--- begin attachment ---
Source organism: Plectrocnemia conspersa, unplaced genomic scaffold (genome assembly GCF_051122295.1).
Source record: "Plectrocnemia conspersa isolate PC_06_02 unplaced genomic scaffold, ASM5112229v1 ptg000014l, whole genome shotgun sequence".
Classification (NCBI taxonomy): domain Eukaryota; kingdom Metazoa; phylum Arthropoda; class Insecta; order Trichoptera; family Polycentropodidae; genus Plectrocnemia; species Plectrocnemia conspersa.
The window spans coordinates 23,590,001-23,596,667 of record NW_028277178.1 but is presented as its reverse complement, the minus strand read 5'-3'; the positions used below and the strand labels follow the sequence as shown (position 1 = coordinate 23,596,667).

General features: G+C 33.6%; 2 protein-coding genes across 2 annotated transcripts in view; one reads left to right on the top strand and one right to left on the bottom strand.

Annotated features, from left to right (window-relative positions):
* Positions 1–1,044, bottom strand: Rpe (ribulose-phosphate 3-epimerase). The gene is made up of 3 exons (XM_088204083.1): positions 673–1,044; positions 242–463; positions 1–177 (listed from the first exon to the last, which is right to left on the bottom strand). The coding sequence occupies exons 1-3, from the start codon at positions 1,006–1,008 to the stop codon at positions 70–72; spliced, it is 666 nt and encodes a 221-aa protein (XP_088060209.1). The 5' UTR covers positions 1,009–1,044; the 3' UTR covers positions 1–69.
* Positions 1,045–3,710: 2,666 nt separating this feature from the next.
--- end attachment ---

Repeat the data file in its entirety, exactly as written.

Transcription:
Source organism: Plectrocnemia conspersa, unplaced genomic scaffold (genome assembly GCF_051122295.1).
Source record: "Plectrocnemia conspersa isolate PC_06_02 unplaced genomic scaffold, ASM5112229v1 ptg000014l, whole genome shotgun sequence".
Classification (NCBI taxonomy): domain Eukaryota; kingdom Metazoa; phylum Arthropoda; class Insecta; order Trichoptera; family Polycentropodidae; genus Plectrocnemia; species Plectrocnemia conspersa.
The window spans coordinates 23,590,001-23,596,667 of record NW_028277178.1 but is presented as its reverse complement, the minus strand read 5'-3'; the positions used below and the strand labels follow the sequence as shown (position 1 = coordinate 23,596,667).

General features: G+C 33.6%; 2 protein-coding genes across 2 annotated transcripts in view; one reads left to right on the top strand and one right to left on the bottom strand.

Annotated features, from left to right (window-relative positions):
* Positions 1–1,044, bottom strand: Rpe (ribulose-phosphate 3-epimerase). The gene is made up of 3 exons (XM_088204083.1): positions 673–1,044; positions 242–463; positions 1–177 (listed from the first exon to the last, which is right to left on the bottom strand). The coding sequence occupies exons 1-3, from the start codon at positions 1,006–1,008 to the stop codon at positions 70–72; spliced, it is 666 nt and encodes a 221-aa protein (XP_088060209.1). The 5' UTR covers positions 1,009–1,044; the 3' UTR covers positions 1–69.
* Positions 1,045–3,710: 2,666 nt separating this feature from the next.